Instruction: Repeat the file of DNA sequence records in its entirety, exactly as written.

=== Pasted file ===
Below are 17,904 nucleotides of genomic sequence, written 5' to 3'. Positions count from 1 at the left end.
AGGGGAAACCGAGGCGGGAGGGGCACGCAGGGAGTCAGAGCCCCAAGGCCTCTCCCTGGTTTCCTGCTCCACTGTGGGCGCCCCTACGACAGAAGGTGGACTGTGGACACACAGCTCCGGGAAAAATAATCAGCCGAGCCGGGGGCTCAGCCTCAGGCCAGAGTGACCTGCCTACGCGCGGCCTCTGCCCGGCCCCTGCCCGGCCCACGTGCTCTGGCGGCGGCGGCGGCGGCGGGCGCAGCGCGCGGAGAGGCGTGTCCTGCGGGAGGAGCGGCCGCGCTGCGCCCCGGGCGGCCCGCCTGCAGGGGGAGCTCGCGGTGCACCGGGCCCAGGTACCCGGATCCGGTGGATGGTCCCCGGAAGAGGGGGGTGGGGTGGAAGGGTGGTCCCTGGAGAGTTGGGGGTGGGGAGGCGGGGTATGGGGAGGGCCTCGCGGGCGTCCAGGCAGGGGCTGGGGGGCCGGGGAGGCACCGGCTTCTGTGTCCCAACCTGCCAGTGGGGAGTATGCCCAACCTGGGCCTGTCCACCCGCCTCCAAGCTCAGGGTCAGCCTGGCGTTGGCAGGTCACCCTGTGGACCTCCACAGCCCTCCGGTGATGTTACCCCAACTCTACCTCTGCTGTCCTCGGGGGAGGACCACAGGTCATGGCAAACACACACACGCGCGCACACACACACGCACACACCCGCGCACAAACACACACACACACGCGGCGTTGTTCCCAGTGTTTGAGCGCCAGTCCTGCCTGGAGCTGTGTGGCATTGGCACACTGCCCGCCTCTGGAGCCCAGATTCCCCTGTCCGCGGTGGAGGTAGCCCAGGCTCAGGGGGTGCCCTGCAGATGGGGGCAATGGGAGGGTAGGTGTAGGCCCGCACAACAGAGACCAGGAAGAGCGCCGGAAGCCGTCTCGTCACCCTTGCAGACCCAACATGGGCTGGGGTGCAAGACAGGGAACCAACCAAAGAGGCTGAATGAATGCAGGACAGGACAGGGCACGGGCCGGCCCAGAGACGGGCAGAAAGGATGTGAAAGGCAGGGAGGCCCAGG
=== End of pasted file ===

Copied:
Below are 17,904 nucleotides of genomic sequence, written 5' to 3'. Positions count from 1 at the left end.
AGGGGAAACCGAGGCGGGAGGGGCACGCAGGGAGTCAGAGCCCCAAGGCCTCTCCCTGGTTTCCTGCTCCACTGTGGGCGCCCCTACGACAGAAGGTGGACTGTGGACACACAGCTCCGGGAAAAATAATCAGCCGAGCCGGGGGCTCAGCCTCAGGCCAGAGTGACCTGCCTACGCGCGGCCTCTGCCCGGCCCCTGCCCGGCCCACGTGCTCTGGCGGCGGCGGCGGCGGCGGGCGCAGCGCGCGGAGAGGCGTGTCCTGCGGGAGGAGCGGCCGCGCTGCGCCCCGGGCGGCCCGCCTGCAGGGGGAGCTCGCGGTGCACCGGGCCCAGGTACCCGGATCCGGTGGATGGTCCCCGGAAGAGGGGGGTGGGGTGGAAGGGTGGTCCCTGGAGAGTTGGGGGTGGGGAGGCGGGGTATGGGGAGGGCCTCGCGGGCGTCCAGGCAGGGGCTGGGGGGCCGGGGAGGCACCGGCTTCTGTGTCCCAACCTGCCAGTGGGGAGTATGCCCAACCTGGGCCTGTCCACCCGCCTCCAAGCTCAGGGTCAGCCTGGCGTTGGCAGGTCACCCTGTGGACCTCCACAGCCCTCCGGTGATGTTACCCCAACTCTACCTCTGCTGTCCTCGGGGGAGGACCACAGGTCATGGCAAACACACACACGCGCGCACACACACACGCACACACCCGCGCACAAACACACACACACACGCGGCGTTGTTCCCAGTGTTTGAGCGCCAGTCCTGCCTGGAGCTGTGTGGCATTGGCACACTGCCCGCCTCTGGAGCCCAGATTCCCCTGTCCGCGGTGGAGGTAGCCCAGGCTCAGGGGGTGCCCTGCAGATGGGGGCAATGGGAGGGTAGGTGTAGGCCCGCACAACAGAGACCAGGAAGAGCGCCGGAAGCCGTCTCGTCACCCTTGCAGACCCAACATGGGCTGGGGTGCAAGACAGGGAACCAACCAAAGAGGCTGAATGAATGCAGGACAGGACAGGGCACGGGCCGGCCCAGAGACGGGCAGAAAGGATGTGAAAGGCAGGGAGGCCCAGG